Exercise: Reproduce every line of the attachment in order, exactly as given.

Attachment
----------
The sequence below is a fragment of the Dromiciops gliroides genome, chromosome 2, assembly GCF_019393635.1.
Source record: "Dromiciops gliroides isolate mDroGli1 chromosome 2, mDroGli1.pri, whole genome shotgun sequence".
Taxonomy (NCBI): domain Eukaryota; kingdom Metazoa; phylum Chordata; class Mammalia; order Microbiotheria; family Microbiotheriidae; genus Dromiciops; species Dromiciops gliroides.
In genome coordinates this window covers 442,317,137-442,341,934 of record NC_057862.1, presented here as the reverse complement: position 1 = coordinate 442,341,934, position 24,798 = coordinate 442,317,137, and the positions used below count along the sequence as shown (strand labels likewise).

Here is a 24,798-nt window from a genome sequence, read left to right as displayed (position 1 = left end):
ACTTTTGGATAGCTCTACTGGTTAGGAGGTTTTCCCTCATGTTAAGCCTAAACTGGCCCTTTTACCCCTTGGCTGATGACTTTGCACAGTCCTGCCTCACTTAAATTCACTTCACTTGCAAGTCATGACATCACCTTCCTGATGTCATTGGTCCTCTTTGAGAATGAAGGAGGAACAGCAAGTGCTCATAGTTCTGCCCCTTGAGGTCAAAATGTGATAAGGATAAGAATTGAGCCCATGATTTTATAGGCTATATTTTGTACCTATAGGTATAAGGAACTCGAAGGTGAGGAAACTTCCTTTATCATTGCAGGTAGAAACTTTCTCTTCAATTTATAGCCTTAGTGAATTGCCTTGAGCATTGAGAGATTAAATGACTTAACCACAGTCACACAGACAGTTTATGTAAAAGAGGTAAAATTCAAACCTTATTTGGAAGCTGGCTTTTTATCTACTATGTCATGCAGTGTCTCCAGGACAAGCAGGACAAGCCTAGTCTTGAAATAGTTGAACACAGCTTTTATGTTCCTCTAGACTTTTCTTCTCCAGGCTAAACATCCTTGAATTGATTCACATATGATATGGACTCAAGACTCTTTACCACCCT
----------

The sequence below is a fragment of the Dromiciops gliroides genome, chromosome 2, assembly GCF_019393635.1.
Source record: "Dromiciops gliroides isolate mDroGli1 chromosome 2, mDroGli1.pri, whole genome shotgun sequence".
Taxonomy (NCBI): domain Eukaryota; kingdom Metazoa; phylum Chordata; class Mammalia; order Microbiotheria; family Microbiotheriidae; genus Dromiciops; species Dromiciops gliroides.
In genome coordinates this window covers 442,317,137-442,341,934 of record NC_057862.1, presented here as the reverse complement: position 1 = coordinate 442,341,934, position 24,798 = coordinate 442,317,137, and the positions used below count along the sequence as shown (strand labels likewise).

Here is a 24,798-nt window from a genome sequence, read left to right as displayed (position 1 = left end):
ACTTTTGGATAGCTCTACTGGTTAGGAGGTTTTCCCTCATGTTAAGCCTAAACTGGCCCTTTTACCCCTTGGCTGATGACTTTGCACAGTCCTGCCTCACTTAAATTCACTTCACTTGCAAGTCATGACATCACCTTCCTGATGTCATTGGTCCTCTTTGAGAATGAAGGAGGAACAGCAAGTGCTCATAGTTCTGCCCCTTGAGGTCAAAATGTGATAAGGATAAGAATTGAGCCCATGATTTTATAGGCTATATTTTGTACCTATAGGTATAAGGAACTCGAAGGTGAGGAAACTTCCTTTATCATTGCAGGTAGAAACTTTCTCTTCAATTTATAGCCTTAGTGAATTGCCTTGAGCATTGAGAGATTAAATGACTTAACCACAGTCACACAGACAGTTTATGTAAAAGAGGTAAAATTCAAACCTTATTTGGAAGCTGGCTTTTTATCTACTATGTCATGCAGTGTCTCCAGGACAAGCAGGACAAGCCTAGTCTTGAAATAGTTGAACACAGCTTTTATGTTCCTCTAGACTTTTCTTCTCCAGGCTAAACATCCTTGAATTGATTCACATATGATATGGACTCAAGACTCTTTACCACCCT